For best results, you should use it in conjunction with other points such as Broken sequence, sympathetic autonomic point and Tim Mee.

9. Insomnia and Stress: Heavenly Pillar

Stiff necks and eye strain are very common complaints in the modern day – with most of us spending hours looking down at our computers or phone screens.

The heavenly pillar acupressure points, or Tianzhu by their Chinese name, have been shown to be excellent for relieving eye strain and neck pain, as well as reducing stress, anxiety, exhaustion, and insomnia. It can also help with persistent skin problems such as acne.

Much upper neck pain is a result of the atlas (the first cervical vertebrae) being out of alignment or lacking movement – targeting the heavenly pillar helps to realign the vertebrae, and release trapped energy. Once again, the heavenly pillar pressure points lie on the bladder meridian – the longest meridian in the body with the most amount of points on its path. The bladder meridian is also a yang meridian which means it has to be paired with a ying meridian – the kidney meridian. Within the twelve meridians, there are two types of meridian a ying meridian and yang meridian which must always be paired.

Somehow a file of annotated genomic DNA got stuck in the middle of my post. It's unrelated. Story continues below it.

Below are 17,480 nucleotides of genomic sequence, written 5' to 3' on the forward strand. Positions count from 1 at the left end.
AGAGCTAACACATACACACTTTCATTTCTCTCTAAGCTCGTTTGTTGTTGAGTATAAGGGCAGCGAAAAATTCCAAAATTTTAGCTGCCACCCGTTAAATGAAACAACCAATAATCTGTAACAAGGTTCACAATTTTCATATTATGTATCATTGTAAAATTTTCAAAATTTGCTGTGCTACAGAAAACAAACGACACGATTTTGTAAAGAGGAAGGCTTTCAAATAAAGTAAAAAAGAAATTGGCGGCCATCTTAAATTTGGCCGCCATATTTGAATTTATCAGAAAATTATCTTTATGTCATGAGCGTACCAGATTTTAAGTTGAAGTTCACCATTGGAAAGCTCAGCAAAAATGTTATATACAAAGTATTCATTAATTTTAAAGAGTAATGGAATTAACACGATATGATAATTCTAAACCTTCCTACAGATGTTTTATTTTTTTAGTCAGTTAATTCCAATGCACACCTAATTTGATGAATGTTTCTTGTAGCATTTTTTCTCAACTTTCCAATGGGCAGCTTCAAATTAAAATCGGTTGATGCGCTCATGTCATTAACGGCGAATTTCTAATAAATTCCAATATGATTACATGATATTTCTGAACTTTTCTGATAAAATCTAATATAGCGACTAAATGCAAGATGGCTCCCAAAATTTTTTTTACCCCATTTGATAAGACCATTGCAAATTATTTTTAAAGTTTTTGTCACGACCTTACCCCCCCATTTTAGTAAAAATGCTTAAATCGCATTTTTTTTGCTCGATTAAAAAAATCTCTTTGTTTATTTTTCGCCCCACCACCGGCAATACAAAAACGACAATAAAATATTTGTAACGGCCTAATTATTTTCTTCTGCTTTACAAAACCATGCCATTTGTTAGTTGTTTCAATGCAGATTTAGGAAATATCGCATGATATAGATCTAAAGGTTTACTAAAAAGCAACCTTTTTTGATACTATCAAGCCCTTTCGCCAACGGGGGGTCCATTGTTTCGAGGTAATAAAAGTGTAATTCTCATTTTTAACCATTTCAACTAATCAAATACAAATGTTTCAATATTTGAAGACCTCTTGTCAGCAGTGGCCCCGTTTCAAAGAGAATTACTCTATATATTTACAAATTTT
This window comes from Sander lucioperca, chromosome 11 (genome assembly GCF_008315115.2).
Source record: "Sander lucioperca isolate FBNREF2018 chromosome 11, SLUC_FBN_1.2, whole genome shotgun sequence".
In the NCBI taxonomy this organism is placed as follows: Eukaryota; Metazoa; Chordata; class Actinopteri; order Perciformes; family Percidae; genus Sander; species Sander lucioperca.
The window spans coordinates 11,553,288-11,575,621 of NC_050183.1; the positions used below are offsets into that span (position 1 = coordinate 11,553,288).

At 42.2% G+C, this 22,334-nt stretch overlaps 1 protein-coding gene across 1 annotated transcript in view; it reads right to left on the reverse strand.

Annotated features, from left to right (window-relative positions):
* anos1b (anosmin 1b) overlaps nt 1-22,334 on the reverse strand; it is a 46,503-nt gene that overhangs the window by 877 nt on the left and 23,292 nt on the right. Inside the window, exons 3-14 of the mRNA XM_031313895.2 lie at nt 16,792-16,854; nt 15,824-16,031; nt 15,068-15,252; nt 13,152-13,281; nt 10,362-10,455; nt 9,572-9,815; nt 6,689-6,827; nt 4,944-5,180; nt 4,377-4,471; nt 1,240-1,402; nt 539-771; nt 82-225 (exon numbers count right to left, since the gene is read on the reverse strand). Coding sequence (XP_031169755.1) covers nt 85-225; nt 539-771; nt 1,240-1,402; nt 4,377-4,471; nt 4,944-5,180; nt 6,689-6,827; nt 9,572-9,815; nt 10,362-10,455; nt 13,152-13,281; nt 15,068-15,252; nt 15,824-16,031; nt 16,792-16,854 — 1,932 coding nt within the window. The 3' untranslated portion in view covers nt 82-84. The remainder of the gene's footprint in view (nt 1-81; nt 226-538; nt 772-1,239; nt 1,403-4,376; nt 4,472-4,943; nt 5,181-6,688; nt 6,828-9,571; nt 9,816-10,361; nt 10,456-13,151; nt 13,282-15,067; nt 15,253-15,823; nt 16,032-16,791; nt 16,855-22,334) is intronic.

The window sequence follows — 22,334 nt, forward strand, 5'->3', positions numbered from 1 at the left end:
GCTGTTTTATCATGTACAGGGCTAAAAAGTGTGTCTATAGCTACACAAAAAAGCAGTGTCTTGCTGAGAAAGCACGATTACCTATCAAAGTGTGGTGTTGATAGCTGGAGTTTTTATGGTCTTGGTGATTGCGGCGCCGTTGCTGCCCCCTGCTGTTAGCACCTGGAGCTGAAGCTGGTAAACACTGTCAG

The heavenly pillar points are a pair of pressure points located one finger-width below the base of the skull on each side. They can be found on the prominent neck muscles located half an inch out from the spine. Pressing these acupressure points for several minutes daily for several weeks can help relieve stress and tension, particularly in the back of the neck. As with any of the acupressure points – if you are performing them on another person – ensure that you are checking whether the level of pressure is comfortable. Pressure should always be gentle to firm but should never cause discomfort.

10. Improving Concentration: Bigger Rushing

Improving our concentration is something that many of us strive for in today’s fast-paced world where it can seem like we have a million tasks to do at any one time. One particular pressure point has been found to help with concentration and memory.